You’d be forgiven for not remembering LFO. They released only two albums and had only two real hits, most notably the 1999 smash “Summer Girls.” But if today’s search statistics are anything to go by, lots of people haven’t forgotten about LFO and Rich Cronin.
The trio was formed in Boston in the mid 1990s. Their 1999 debut album LFO (which stood for "Lyte Funky Ones") showed little commercial promise at first, with the single “Can’t Have You” (a remake of disco era Yvonne Elliman tune penned by the Bee Gees) reaching only #54 on the charts. But their second single, “Summer Girls” would race all up the charts, peaking at #3 on the Top 30 in August of 1999. By the end of the year, the song had gone platinum and climbed to the top of the Billboard Hot Singles Sales for 1999. Last summer, the magazine named it as the 16th best summer song of all time.
Neither Rich Cronin nor anyone else in the band could have forseen the song’s success. It was first recorded strictly for demo purposes (as its off-handed, often repetitive lyrics suggest) and was leaked to radio stations before the band thought to include it on their album.
The song’s cultural references include everything from Kevin Bacon and Michael J. Fox to Fun Dip, Cherry Pez and (most famously) Abercrombie and Fitch, most strung together in borderline nonsensical couplets like:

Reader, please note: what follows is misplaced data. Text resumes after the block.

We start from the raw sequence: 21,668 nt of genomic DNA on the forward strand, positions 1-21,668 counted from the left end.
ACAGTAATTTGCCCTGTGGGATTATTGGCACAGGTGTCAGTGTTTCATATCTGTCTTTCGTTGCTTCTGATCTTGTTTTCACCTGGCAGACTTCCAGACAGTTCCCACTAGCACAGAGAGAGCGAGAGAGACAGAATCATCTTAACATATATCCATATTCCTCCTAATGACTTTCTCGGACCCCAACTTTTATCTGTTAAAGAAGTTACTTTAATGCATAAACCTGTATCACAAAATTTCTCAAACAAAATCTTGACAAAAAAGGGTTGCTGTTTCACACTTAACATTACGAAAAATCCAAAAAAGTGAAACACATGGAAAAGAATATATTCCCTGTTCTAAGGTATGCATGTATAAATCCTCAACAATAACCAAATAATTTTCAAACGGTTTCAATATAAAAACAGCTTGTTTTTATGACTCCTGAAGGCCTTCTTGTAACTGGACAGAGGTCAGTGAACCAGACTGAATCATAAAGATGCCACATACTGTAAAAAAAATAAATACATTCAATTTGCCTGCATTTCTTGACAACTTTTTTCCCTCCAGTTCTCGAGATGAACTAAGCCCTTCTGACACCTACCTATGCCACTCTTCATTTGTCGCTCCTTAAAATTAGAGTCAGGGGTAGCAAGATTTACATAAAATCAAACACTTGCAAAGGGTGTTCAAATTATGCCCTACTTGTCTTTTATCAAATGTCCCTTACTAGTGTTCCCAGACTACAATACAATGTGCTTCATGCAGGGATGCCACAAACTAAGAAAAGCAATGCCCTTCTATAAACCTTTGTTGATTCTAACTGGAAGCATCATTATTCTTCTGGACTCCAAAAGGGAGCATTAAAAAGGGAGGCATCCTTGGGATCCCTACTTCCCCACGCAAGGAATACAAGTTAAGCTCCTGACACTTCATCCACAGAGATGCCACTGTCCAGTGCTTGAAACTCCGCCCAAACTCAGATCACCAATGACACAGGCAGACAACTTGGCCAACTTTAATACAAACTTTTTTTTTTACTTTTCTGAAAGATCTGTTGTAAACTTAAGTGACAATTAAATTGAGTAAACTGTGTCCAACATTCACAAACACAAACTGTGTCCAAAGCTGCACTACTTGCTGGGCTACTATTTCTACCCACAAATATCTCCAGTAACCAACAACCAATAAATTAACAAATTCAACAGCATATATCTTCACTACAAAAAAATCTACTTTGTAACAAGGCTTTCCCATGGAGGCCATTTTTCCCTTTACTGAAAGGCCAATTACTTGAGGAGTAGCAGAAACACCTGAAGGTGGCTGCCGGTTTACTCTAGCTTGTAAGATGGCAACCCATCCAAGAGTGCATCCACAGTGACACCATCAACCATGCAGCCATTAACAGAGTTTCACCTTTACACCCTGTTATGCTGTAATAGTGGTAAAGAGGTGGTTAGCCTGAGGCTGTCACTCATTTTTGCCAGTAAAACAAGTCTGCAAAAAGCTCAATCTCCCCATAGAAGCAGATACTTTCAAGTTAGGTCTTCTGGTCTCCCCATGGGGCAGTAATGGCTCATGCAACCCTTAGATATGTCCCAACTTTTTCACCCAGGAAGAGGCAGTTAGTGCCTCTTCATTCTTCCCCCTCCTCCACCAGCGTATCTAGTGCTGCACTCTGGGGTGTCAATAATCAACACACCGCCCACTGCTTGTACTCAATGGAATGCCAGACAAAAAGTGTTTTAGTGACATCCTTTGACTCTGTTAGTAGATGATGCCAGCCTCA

You're the best girl that I ever did see,
The great Larry Bird Jersey 33
When you take a sip you buzz like a hornet
Billy Shakespeare wrote a whole bunch of sonnets
The naysayers – and there were plenty – felt the song represented pretty much everything that was wrong with pop music at the end of the millennium, especially as pertaining to boy bands like Backstreet Boys and ‘N Sync who had a huge chart presence. When Eminem made fun of “Summer Girls” on his album The Marshall Mathers LP, the band might have sensed a sea change was underway. Eminem’s record sold nearly 2 million copies in just its first week, becoming the fastest selling solo album ever released. Clean-cut, wholesome boy bands were on the way out.
LFO’s second album, 2000’s “Life is Good” was a commercial disappointment and would prove to be their last.
LFO members pursued various side projects after the band split. A reunion was announced in July 2009 but abandoned only months later, many speculated because of Cronin’s declining health. He’d been fighting leukemia since 2005.
When news of Cronin’s death broke last night, it became clear that LFO and their big hit had not been forgotten. Rich Cronin became one of the most-searched terms on Google and occupied two places on Twitter’s Top Tweets.
Here’s the song Rich Cronin will now always be remembered by: